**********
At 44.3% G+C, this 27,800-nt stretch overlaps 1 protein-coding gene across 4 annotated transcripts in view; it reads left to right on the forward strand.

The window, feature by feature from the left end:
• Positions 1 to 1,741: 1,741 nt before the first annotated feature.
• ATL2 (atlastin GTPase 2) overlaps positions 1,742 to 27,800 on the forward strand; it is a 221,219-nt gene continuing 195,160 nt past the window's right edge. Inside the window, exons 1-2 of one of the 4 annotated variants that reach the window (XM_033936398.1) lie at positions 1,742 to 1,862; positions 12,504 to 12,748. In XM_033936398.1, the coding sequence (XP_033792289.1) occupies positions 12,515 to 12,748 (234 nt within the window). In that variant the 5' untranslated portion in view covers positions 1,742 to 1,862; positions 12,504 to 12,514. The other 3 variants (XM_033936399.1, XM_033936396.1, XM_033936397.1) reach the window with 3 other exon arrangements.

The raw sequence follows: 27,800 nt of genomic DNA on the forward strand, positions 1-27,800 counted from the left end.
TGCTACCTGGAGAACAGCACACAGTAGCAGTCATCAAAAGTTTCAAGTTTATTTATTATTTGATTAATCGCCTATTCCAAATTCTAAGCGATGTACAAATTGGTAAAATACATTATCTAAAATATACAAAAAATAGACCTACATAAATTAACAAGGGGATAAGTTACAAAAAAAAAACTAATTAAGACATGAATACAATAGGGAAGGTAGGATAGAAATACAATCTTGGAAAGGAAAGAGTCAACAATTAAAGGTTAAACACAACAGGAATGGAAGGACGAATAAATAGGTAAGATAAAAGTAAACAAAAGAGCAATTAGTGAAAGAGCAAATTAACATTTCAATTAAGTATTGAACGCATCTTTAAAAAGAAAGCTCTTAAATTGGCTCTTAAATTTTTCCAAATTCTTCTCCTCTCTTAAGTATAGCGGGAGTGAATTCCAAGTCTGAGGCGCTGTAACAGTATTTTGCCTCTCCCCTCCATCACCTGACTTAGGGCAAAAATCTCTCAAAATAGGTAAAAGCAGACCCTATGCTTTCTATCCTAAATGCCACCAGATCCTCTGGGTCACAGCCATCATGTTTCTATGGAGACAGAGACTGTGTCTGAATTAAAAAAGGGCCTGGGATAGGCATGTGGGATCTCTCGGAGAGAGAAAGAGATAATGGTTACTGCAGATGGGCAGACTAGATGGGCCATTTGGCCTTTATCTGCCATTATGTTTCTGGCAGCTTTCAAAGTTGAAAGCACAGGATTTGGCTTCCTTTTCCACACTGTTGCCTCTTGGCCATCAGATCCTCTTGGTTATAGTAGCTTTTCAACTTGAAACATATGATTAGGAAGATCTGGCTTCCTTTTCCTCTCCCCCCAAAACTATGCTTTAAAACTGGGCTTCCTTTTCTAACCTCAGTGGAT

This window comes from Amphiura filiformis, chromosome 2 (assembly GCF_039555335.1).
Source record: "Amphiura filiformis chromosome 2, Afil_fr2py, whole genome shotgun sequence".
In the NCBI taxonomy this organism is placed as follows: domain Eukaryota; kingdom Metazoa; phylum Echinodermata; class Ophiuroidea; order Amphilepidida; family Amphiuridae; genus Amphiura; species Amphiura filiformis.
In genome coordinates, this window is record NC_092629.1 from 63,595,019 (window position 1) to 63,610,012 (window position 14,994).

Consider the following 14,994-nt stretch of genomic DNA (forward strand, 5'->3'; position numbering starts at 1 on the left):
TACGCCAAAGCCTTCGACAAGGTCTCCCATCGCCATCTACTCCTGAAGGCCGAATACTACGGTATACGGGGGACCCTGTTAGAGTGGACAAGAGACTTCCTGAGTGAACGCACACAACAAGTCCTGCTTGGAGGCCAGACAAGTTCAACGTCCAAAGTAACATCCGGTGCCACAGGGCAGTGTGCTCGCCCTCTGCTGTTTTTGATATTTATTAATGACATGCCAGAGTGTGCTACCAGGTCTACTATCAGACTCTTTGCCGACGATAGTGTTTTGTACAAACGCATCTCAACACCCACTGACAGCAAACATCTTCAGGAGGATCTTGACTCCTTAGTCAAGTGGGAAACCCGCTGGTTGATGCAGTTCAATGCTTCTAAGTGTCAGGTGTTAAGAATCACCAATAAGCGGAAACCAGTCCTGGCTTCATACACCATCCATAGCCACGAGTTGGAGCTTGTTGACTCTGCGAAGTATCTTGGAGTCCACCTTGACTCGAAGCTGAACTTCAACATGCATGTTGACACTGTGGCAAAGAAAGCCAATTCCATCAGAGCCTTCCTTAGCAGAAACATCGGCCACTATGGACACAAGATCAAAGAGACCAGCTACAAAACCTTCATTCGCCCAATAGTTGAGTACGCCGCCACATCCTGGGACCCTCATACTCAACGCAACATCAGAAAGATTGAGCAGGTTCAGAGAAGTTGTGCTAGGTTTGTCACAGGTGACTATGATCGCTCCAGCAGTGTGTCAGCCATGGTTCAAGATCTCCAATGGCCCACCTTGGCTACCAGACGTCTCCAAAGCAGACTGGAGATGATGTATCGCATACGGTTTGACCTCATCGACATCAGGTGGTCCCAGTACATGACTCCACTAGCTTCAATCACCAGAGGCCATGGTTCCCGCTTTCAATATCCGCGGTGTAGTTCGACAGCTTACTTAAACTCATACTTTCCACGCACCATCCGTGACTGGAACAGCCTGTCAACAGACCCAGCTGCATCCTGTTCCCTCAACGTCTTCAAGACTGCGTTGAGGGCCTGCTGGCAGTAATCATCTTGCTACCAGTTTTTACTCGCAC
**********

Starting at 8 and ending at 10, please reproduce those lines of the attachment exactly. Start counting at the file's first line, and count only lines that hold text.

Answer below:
Source record: "Amphiura filiformis chromosome 2, Afil_fr2py, whole genome shotgun sequence".
In the NCBI taxonomy this organism is placed as follows: domain Eukaryota; kingdom Metazoa; phylum Echinodermata; class Ophiuroidea; order Amphilepidida; family Amphiuridae; genus Amphiura; species Amphiura filiformis.
In genome coordinates, this window is record NC_092629.1 from 63,595,019 (window position 1) to 63,610,012 (window position 14,994).